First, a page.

Wild Cinnamon Honey
Native to this region, the Apis cerana bees’ hives are often found under cinnamon trees in Malaysia’s forests. The honey is extracted, filtered and bottled with no further processing, once it has matured. Cinnamon is loaded with antioxidants and can help improve sensitivity to insulin to prevent diabetes.
Wild Bitter Gourd Honey
Apis cerana bees are also known to pollinate the small, yellow flowers of the bitter gourd plant. Bitter gourd’s numerous benefits include the ability to reduce blood sugar and decrease cholesterol levels but those who are just looking for an unusual honey will be rewarded with a complex flavour with a slightly bitter aftertaste.
Wild Tea Tree Honey
The tea tree, like the manuka tree, is part of the eucalyptus family and the antibacterial properties of its oil need no introduction. Research from Cardiff University has suggested that the honey can also be useful as topical agent. It is also recommended to ease coughs, colds and runny noses.
Wild Rainforest Honey
Wouldn’t you like to know what our rainforests taste like? Besides satisfying the terroir-obsessed, this multi-floral honey is said to be especially good for digestive health. One customer claims it cured his acid reflux and he no longer suffers heartburn after consuming spicy foods.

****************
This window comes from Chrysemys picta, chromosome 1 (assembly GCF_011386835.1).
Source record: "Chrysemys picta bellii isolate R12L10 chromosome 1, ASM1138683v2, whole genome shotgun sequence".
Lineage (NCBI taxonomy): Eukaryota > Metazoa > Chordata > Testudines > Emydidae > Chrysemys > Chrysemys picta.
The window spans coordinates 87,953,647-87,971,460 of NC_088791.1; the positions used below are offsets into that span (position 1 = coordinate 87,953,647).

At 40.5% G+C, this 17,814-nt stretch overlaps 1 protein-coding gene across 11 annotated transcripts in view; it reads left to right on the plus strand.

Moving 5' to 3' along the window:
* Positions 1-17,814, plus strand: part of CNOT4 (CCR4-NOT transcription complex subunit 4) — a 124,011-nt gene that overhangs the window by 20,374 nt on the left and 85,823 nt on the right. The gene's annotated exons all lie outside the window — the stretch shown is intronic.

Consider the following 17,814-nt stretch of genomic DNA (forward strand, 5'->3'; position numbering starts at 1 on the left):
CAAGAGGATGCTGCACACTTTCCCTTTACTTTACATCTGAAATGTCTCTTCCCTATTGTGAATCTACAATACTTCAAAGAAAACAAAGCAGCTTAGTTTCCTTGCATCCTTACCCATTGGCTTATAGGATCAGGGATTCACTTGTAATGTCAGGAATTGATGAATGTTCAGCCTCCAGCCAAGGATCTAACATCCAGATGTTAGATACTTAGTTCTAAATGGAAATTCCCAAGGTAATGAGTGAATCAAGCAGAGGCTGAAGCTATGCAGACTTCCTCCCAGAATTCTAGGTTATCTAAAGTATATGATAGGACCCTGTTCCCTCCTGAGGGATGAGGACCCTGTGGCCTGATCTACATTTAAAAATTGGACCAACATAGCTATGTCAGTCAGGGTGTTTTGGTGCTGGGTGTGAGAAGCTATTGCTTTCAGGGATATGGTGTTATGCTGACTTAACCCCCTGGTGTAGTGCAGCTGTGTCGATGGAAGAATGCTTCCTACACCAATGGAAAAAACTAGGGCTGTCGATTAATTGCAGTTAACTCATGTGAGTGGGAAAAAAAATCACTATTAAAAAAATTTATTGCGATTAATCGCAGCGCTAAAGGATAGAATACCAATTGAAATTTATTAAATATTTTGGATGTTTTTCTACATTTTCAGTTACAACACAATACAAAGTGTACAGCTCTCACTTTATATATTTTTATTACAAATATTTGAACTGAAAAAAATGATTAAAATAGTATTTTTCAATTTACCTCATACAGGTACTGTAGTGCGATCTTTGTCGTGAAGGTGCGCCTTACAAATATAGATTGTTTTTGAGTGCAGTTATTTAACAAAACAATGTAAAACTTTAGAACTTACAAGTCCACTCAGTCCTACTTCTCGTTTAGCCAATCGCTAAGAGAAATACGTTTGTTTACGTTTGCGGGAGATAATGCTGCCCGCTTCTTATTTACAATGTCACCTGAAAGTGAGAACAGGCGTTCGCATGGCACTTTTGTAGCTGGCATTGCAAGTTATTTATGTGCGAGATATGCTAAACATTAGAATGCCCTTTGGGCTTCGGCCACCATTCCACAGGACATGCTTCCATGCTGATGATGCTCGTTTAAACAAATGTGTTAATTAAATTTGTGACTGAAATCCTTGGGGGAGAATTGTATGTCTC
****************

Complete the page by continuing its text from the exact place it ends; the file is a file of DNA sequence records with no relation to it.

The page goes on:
The rarest honeys to try.
When it comes to health-boosting honey, New Zealand’s unique export tops the list. Here’s what you need to know about manuka honey.
What makes it so special?
All honey contains hydrogen peroxide, which contributes to its antibacterial activity. Unfortunately, much of it can be lost during the extraction process because of hydrogen peroxide’s sensitivity to heat. It even breaks down once exposed to an enzyme found in saliva and blood. Manuka honey doesn’t suffer from these weaknesses because it has a high amount of methylglyoxal (MGO), making it far more resistant to heat and breakdown. This is known as non-peroxide activity (NPA).
Why is it so expensive?
It’s difficult to make for a number of reasons. First of all, the flowering season for the manuka flower is only four to six weeks, and weather conditions need to be perfect. If it’s too cold, the flowers won’t bloom or the nectar won’t flow, and too much rain will wash the nectar away.
And interestingly, the bees themselves aren’t the biggest fans of the flower. “Manuka flowers are very small and the nectar is deep within the flower, so bees have to work hard to extract nectar from them; other flowers are easier to collect from so bees would prefer those,” explains Vicki Febery, marketing manager of New Zealand’s Taku honey. She adds that the time it takes for a typical hive to collect 20kg of manuka can be used to make 100kg of clover honey by comparison.
This means brands like Taku have to helicopter their hives into the mountains, where no other nectar or pollen sources can be found. “If there is anything else around, the resulting honey will be diluted with other things.”